Ending a marriage is almost never accomplished without high levels of emotional turmoil and expense. In the last twenty years, the Wisconsin bar and judicial system have developed an alternative process that may significantly reduce both the emotional and monetary cost of a divorce. The process is called “divorce mediation.”

Wisconsin has two types of mediation. A court will order the parties to engage in mediation concerning child custody and placement issues before it will permit the parties to proceed to trial. Other issues, such as property division, alimony and child support, cannot be discussed in a court-ordered mediation unless the issues related directly to the issues of custody and placement and unless the parties have agreed in writing to consider other issues.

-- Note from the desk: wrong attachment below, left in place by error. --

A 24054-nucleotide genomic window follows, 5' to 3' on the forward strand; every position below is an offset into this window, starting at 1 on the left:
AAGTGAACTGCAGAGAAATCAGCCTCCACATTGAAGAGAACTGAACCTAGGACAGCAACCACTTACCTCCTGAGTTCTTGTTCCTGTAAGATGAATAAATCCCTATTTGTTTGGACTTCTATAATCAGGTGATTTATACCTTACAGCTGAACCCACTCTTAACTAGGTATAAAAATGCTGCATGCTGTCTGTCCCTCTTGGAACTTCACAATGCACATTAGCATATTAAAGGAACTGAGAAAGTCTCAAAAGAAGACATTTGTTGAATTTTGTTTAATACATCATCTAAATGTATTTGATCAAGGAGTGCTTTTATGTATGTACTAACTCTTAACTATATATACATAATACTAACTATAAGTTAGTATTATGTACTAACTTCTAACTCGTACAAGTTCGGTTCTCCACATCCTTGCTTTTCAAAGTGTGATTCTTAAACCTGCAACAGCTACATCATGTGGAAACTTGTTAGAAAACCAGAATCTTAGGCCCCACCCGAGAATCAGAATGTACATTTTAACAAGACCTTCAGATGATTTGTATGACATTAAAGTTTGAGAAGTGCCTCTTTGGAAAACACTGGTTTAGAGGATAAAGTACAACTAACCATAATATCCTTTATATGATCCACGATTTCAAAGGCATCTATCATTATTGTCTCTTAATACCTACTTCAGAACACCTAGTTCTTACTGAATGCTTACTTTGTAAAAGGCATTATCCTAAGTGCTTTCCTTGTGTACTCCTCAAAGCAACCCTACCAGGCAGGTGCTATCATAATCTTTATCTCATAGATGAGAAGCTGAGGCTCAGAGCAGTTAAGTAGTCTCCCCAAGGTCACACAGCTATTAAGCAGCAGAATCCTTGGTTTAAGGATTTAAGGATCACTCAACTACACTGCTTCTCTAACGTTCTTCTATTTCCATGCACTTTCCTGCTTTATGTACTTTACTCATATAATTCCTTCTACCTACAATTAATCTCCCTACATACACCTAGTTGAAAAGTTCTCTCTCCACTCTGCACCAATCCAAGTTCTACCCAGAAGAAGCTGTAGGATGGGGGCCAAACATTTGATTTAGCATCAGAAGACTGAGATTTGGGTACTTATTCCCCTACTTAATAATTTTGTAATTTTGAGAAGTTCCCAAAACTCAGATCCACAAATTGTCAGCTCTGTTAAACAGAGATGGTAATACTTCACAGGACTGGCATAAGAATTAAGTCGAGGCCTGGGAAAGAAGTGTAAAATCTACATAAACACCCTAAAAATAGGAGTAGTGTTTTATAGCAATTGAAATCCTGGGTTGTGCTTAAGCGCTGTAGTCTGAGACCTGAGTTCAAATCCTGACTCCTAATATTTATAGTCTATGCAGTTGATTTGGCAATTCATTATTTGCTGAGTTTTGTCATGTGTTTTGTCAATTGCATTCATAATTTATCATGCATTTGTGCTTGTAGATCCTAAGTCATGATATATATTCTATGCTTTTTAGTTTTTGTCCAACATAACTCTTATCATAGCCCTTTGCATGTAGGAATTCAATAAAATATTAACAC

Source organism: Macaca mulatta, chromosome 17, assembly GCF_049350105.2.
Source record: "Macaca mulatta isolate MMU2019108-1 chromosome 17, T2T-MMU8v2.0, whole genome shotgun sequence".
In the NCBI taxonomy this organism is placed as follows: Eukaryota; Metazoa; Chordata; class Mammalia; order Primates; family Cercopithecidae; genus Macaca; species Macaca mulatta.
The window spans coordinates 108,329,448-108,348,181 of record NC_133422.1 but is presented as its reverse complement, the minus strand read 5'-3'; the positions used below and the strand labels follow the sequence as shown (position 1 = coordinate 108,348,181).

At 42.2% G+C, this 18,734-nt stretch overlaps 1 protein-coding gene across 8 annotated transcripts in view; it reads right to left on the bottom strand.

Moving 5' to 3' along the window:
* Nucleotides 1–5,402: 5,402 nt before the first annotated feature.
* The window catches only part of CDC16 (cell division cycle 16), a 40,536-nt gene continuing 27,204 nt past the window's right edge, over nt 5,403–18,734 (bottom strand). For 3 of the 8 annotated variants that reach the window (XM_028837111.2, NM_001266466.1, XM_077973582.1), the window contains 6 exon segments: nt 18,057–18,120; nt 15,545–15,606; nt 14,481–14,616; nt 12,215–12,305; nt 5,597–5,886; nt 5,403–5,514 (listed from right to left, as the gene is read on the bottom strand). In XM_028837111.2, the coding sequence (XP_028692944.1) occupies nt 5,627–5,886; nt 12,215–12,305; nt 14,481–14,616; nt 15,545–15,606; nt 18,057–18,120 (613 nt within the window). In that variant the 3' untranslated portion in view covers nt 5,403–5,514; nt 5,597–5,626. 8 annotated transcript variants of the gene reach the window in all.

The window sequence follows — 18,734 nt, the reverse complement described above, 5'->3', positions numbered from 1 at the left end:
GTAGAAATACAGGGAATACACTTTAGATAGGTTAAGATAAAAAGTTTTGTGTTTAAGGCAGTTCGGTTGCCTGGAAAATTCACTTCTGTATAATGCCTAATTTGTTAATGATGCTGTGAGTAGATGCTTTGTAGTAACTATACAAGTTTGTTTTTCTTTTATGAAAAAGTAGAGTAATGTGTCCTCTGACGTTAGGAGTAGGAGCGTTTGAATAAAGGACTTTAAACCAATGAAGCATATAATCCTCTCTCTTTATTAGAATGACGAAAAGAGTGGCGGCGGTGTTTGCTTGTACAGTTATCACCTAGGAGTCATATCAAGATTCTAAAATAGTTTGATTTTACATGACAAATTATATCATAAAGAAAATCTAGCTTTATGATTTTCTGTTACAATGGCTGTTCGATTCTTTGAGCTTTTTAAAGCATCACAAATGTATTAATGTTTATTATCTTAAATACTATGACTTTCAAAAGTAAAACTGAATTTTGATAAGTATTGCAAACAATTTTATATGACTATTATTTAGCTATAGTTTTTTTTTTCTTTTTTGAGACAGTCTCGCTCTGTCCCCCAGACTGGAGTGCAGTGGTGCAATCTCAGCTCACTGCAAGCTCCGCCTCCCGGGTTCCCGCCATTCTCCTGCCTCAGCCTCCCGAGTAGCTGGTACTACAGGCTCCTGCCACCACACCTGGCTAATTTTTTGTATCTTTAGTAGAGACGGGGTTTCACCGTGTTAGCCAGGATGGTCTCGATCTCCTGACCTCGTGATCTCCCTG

In a private mediation, the parties are free to put any relevant item on the table for discussion. The role of the mediator is the same: to guide the parties through a mutual review of their differences and to suggest compromise solutions that may help the couple resolve their disagreements.

Regardless of whether the mediation is private or has been ordered by the court, the mediator is required to be neutral, to hear each party explain their concerns, and to avoid taking sides. Many people fear mediation because they believe that the mediator may not be favorable to their position. This fear usually disappears when the person learns that the law requires the mediator to be neutral.

Also, the fact remains that neither party to mediation can be ordered against their will to take an action or refrain from an action. The goal of mediation is to help the parties reach a mutual agreement that each will accept as the basis for resolving their disputes. Winning or losing is not the issue in a mediation.